Salmon prepared for poaching with julienned vegetables and aromatics.

A Magical Case for Cooking at Disney

ICE alum Jose Rivera (Culinary, ’18) was hired full time upon completing the Disney Culinary Program.

Jose Rivera Berrios grew up in Puerto Rico and served in the U.S. Air Force before enrolling at the Institute of Culinary Education in 2017. After tasting tapas in Spain and bratwurst in Germany during his time in the military, Jose set out to learn about global ingredients at ICE.

“Cooking has been my passion since I was 14,” Jose says. “I enjoy the melody of the ingredients working with each other.”

Like so many culinary students, he traces his interest in cooking back to watching the Food Network. Alton Brown combined Jose’s two passions, science and food, on the show “Good Eats.” When Jose realized he could work with the two things he liked, Disney serendipitously swayed him with the notion that anyone can cook, courtesy of the movie “Ratatouille.”

By the time he was transitioning to civilian life after military service, and starting ICE’s Culinary Arts program, Jose knew how to cook at home and had seen techniques on TV, but says “actually putting them into practice is a completely different beast.” In class, he learned about ingredients that he would never have tried at home, professional standards for temperature and timing, and how to fabricate a fish for the first time.

Jose Rivera graduated from ICE's Culinary Arts program in 2018.
Jose Rivera graduated from ICE's Culinary Arts program in 2018.

“Being a student at ICE helped me a lot, especially because I had amazing teachers,” he says. “From Mod 1 to Mod 5, it was an amazing experience. I wouldn’t trade it for anything in the world.”

Jose completed a catering externship with Restaurant Associates in Queens, which he credits with helping him understand where he needed to grow and improve in the business. Preparing food in advance of an event, maintaining a certain temperature until it arrived at the designated location, and serving identical dishes to groups of 500 or more people, helped Jose gain a sense of urgency, practice plating and master proper handling.

“Now I have an end goal,” he says. “I want to open my own food truck so that I can bring my flavors to people. I want to do a mix of Puerto Rican cuisine with Japanese plating techniques.”

When ICE hosted a Disney recruiting event on campus, he chose to apply to the Culinary Program for experience working with guests in a fast-paced environment. Within a week of interviewing, Jose was hired and later assigned to Coral Reef Restaurant at Epcot’s Living Seas attraction.

“We were accepted with bright smiles as soon as we walked through the main entrance,” he says of his arrival at Walt Disney World. “They welcomed us to 180 days of pure magic.”

Coral Reef Restaurant's dining room is part of an aquarium, so the kitchen mainly works with seafood, such as salmon, octopus and crab, plus sirloin steaks for surf and turf. Ingredients are imported from all over the world with a list of the sources displayed on a board in the kitchen: squid from Spain for two weeks, mahi-mahi from Ecuador for the next.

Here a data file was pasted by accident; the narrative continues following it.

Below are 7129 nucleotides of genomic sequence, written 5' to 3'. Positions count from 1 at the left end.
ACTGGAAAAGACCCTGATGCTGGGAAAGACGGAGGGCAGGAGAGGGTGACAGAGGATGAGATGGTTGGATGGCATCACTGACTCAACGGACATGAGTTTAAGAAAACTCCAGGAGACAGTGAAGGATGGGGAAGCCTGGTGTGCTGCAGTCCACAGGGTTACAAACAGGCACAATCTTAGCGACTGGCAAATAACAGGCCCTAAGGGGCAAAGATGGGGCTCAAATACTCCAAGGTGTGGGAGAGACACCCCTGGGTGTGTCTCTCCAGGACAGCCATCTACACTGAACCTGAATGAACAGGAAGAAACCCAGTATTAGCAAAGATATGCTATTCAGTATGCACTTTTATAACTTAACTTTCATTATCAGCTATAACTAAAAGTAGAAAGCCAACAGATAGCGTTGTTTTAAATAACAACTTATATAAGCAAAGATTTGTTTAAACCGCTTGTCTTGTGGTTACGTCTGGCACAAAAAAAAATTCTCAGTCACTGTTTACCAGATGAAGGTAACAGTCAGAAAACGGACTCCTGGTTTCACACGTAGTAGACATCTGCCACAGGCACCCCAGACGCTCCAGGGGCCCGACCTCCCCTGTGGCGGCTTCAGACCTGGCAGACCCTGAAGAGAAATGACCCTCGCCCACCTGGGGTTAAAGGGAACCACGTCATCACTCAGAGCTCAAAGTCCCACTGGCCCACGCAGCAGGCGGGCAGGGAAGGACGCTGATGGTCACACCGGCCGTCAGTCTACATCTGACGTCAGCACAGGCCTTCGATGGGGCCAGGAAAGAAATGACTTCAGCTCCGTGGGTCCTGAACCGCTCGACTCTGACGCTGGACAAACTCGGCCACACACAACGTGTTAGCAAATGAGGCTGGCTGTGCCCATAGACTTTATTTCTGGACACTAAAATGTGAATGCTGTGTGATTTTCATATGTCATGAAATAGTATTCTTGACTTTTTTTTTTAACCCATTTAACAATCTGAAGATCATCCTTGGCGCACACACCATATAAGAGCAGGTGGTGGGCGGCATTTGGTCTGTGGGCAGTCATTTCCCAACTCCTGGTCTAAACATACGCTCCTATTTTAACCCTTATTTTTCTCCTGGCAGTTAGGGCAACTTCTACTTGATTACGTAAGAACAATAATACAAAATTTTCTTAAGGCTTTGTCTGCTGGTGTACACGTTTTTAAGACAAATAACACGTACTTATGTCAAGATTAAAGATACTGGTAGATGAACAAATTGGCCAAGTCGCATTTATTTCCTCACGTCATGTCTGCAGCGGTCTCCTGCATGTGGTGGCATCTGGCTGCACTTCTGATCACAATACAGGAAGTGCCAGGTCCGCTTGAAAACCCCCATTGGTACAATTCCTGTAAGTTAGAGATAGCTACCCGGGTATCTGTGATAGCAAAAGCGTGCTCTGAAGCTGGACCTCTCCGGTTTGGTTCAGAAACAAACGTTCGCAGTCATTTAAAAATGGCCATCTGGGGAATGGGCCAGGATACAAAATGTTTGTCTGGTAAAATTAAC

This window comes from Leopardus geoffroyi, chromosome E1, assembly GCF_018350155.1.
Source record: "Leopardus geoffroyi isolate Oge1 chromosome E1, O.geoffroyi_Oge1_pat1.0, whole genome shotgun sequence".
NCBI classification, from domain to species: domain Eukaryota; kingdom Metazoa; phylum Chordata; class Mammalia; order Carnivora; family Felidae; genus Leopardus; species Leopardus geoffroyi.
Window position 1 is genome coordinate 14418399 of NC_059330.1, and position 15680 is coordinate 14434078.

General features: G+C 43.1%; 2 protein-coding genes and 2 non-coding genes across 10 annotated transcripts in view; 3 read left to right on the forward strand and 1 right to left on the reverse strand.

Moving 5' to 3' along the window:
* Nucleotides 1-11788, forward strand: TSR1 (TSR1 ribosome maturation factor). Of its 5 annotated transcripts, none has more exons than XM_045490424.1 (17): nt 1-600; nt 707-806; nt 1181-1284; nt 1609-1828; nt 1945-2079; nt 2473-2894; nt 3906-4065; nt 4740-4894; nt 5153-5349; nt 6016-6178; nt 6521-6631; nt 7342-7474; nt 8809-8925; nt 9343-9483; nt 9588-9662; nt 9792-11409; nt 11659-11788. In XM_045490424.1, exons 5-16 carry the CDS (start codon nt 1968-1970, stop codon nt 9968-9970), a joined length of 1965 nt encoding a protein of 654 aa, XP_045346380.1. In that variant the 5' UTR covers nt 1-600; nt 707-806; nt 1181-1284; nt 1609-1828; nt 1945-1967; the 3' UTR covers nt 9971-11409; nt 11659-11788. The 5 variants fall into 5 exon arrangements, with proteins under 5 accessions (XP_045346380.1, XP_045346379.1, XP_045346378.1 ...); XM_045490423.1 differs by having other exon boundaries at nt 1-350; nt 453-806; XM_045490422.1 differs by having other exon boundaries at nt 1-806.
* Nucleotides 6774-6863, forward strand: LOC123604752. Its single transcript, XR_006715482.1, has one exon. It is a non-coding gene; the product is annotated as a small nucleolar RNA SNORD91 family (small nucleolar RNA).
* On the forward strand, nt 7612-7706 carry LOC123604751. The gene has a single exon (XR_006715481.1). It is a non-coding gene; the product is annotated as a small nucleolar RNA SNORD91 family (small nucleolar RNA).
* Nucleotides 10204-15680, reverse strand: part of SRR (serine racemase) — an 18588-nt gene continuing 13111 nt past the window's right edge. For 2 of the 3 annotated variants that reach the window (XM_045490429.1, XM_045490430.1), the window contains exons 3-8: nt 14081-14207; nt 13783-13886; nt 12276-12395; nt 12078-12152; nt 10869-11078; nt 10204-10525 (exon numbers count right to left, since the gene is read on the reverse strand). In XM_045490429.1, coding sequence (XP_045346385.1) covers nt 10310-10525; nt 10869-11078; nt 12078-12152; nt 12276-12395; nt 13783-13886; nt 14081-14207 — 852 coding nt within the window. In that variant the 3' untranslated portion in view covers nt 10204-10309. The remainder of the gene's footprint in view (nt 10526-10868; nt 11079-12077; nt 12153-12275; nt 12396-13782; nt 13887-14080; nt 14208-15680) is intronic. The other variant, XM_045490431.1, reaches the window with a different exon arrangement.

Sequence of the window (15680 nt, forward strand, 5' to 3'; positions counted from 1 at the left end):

Coral Reef Restaurant is part of Epcot's Living Seas attraction. Photo courtesy of Disney.
Coral Reef Restaurant is part of Epcot's Living Seas attraction. Photo courtesy of Disney.

“Considering that I like Japanese cuisine, working with seafood is a kick forward to where I want to go,” Jose says. “This is a high-tempo restaurant; we get really busy and that’s what I came here for: to work and to hone my skills in the kitchen.”

After six months of honing his seafood skills in the Culinary Program, Jose accepted a full-time position continuing to cook at Coral Reef. He loves seafood and the company, and hopes to gain experience in other restaurants in the theme park as he grows. After a certain amount of time on the job, Disney employees can even apply to transfer to other companies within the corporation – from catering on a Marvel Studios movie set to cooking on a Disney cruise ship – after passing a test and meeting requirements for approval.

“It’s been really fun so far and I enjoy meeting new people and trying new things,” Jose says. “Since I work at Epcot, there are people from all over the world, so I get to see different nationalities, heritages and traditions. It’s a whole lot of hours and there are a lot of guests, but a whole lot of experiences and benefits come along with it.”

Jose says a theme park can be as busy as a New York City restaurant, but you could serve 500 people before 9 a.m. or 700 people at night in a Disney World eatery.

“You need to get used to that high tempo and the quality of the food has to be 100 percent all the time,” he adds. “This is Disney: guests are going to experience magic from the moment they wake up at their resort to the moment they sit down at night and have a meal. You, as a cook, are part of that guest experience and if you end their night with a wonderfully cooked dish, they’re going to remember it forever.”

Jose is learning to "keep his character" and work at a fast pace with consistency to prepare for his Puerto Rican-Japanese food truck one day.

“I want to show people that the small island in the Caribbean that got hit by a hurricane also has amazing dishes, so people will go there and see that it’s not as bad as it seems on TV,” he says. “I want to show the positive aspects of my little island.”

You can pursue the Disney Culinary Program experience as a student in ICE's School of Culinary Arts.

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